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Do you have money saved in an employee retirement plan, IRA or tax-sheltered annuity? Do you know that the value of your account may be subject to federal and state estate taxes at your death? In addition, each of these plans contains income that has yet to be taxed. When a distribution is made from your retirement plan account, your beneficiaries will owe federal income tax in addition to applicable state income taxes at your death. Consider leaving your loved ones less heavily taxed assets and leaving your retirement plan assets to Fred Hutch to support our lifesaving research.
As a nonprofit organization, we are tax-exempt and will receive the full amount of what you designate to us from your plan. You can take advantage of this gift opportunity in several ways:
Name us a beneficiary of your plan. All this requires is updating your beneficiary designation form through your plan administrator. You can designate the Hutch as the primary beneficiary for a percentage or specific amount. You can also make us the contingent beneficiary so that we will receive the balance of your plan only if your primary beneficiary doesn't survive you.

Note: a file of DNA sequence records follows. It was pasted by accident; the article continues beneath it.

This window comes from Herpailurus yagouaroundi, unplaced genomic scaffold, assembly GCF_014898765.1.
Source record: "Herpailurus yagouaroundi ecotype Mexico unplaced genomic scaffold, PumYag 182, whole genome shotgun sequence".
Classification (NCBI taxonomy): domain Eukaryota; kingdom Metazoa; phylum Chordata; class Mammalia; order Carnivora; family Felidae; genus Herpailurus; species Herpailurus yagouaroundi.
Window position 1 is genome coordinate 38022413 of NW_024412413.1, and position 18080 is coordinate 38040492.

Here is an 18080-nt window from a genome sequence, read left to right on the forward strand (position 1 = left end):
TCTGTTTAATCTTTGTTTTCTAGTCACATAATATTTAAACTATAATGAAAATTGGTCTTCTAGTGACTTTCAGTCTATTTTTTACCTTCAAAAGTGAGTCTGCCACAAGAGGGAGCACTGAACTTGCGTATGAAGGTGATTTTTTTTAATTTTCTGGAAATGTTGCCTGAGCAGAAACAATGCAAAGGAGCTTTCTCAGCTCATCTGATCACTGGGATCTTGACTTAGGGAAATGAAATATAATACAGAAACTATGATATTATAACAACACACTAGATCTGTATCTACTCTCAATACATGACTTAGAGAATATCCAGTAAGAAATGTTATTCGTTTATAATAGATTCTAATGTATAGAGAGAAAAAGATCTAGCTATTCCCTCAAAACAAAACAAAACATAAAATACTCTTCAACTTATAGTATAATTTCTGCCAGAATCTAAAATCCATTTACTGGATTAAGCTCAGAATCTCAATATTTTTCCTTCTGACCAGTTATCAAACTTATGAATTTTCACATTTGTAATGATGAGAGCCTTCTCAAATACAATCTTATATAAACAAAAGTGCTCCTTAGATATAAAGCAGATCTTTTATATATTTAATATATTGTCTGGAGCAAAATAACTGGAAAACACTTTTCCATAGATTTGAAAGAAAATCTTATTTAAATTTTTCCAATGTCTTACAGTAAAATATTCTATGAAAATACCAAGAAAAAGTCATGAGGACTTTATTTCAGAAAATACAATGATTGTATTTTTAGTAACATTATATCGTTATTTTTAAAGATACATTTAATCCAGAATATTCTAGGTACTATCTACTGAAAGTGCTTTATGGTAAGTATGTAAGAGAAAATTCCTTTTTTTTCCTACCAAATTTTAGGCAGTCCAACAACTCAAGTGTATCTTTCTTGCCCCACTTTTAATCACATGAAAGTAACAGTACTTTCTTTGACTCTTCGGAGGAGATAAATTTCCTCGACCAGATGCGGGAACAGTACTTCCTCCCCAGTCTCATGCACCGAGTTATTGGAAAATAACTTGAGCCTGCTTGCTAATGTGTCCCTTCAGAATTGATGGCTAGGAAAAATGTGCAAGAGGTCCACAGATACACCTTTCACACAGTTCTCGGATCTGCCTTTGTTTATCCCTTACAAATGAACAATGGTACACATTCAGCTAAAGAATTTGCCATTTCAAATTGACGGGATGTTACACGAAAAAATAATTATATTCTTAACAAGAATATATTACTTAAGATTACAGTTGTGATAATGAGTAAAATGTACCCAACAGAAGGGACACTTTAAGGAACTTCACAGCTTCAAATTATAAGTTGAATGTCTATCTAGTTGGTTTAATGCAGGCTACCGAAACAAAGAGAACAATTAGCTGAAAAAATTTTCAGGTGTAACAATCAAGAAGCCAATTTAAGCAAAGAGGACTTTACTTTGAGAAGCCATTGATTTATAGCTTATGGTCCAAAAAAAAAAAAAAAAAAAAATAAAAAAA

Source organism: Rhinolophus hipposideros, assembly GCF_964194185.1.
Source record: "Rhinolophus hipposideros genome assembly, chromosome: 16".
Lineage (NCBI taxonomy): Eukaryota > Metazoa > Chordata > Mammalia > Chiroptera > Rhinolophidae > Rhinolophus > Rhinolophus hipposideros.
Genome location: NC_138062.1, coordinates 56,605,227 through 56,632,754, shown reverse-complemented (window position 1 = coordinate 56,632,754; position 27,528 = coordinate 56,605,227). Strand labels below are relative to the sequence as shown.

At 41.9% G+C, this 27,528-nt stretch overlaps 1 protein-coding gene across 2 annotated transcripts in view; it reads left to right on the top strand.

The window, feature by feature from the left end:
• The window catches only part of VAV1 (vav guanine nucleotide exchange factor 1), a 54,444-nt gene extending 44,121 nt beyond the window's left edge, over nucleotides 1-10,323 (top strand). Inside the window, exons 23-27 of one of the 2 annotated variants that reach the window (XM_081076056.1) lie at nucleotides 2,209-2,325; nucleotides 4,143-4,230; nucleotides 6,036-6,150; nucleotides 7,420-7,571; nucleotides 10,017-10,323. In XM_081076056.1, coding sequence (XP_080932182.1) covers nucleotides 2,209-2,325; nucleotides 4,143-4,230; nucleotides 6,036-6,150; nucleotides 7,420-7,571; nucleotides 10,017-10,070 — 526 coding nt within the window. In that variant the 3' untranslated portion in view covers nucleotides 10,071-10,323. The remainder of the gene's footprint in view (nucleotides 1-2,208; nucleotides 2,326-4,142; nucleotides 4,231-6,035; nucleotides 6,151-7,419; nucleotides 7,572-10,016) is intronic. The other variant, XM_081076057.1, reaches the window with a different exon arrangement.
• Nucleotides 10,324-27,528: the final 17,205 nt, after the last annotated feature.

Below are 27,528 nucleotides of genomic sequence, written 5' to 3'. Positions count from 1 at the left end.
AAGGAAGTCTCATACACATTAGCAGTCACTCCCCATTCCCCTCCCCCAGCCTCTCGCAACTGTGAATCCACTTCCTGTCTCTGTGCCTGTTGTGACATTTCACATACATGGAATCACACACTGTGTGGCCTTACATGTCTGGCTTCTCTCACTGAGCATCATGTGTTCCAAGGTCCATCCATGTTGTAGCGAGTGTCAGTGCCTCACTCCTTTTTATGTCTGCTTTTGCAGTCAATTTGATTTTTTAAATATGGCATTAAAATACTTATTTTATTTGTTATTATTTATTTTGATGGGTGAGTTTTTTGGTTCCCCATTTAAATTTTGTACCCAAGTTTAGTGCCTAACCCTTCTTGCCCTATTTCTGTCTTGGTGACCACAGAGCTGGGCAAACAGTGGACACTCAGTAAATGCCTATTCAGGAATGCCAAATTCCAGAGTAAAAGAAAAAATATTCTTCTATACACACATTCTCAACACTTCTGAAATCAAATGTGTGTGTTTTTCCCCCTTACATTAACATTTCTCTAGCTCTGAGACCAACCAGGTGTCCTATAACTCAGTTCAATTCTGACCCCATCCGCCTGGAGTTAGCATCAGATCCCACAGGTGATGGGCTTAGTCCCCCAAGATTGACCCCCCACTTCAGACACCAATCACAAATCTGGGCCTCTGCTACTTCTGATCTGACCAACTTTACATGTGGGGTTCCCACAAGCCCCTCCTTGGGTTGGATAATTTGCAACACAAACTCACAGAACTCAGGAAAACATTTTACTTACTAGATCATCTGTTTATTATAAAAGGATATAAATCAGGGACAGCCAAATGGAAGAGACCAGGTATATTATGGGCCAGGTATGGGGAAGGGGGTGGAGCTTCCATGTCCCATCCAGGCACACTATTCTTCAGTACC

With the IRA Charitable Rollover, if you are 70½ years old or older, you can take advantage of a simple way to help those we serve and receive tax benefits in return. You can give up to $100,000 from your IRA directly to a qualified charity such as Fred Hutchinson Cancer Research Center without having to pay income taxes on the money.
Fund a testamentary charitable remainder trust. When you fund a charitable remainder trust with your heavily taxed retirement plan assets, the trust will receive the proceeds of your plan upon your death. The trust typically pays income to one or more named beneficiaries for life or for a set term of up to 20 years, after which the remaining assets in the trust would go to support the Hutch. This gift provides excellent tax and income benefits for you while supporting your family and our groundbreaking discoveries.
A donor advised fund. When retirement plan assets pass to your heirs, they can be subject to federal income and estate taxes. This combined income and estate tax burden can be substantial, greatly reducing the value of the intended gift. Instead, you can designate your donor advised fund as the beneficiary of all or a portion of your retirement plan assets. Your fund receives the full amount of the gift and bypasses any federal taxes.